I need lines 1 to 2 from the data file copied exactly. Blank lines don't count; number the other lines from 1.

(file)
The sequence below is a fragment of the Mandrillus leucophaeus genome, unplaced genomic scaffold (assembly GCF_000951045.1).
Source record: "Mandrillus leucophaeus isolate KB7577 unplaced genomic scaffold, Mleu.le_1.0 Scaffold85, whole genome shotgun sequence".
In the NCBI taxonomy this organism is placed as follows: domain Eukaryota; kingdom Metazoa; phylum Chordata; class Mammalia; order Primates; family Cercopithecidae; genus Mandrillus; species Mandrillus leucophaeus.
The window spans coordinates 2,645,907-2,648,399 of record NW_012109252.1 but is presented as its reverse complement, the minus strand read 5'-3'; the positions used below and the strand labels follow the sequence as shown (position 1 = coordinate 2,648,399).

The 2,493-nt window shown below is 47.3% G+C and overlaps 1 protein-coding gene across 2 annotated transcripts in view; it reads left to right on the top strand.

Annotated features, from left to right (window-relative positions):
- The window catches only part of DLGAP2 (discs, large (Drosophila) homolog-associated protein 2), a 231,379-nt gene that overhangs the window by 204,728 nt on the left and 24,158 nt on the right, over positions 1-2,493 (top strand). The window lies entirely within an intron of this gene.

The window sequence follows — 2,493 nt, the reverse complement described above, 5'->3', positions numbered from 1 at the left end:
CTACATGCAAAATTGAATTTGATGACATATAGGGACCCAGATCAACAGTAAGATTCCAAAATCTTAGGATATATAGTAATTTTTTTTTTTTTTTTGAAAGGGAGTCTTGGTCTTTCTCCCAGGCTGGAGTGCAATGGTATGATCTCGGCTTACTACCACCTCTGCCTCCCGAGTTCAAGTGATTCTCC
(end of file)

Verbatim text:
The sequence below is a fragment of the Mandrillus leucophaeus genome, unplaced genomic scaffold (assembly GCF_000951045.1).
Source record: "Mandrillus leucophaeus isolate KB7577 unplaced genomic scaffold, Mleu.le_1.0 Scaffold85, whole genome shotgun sequence".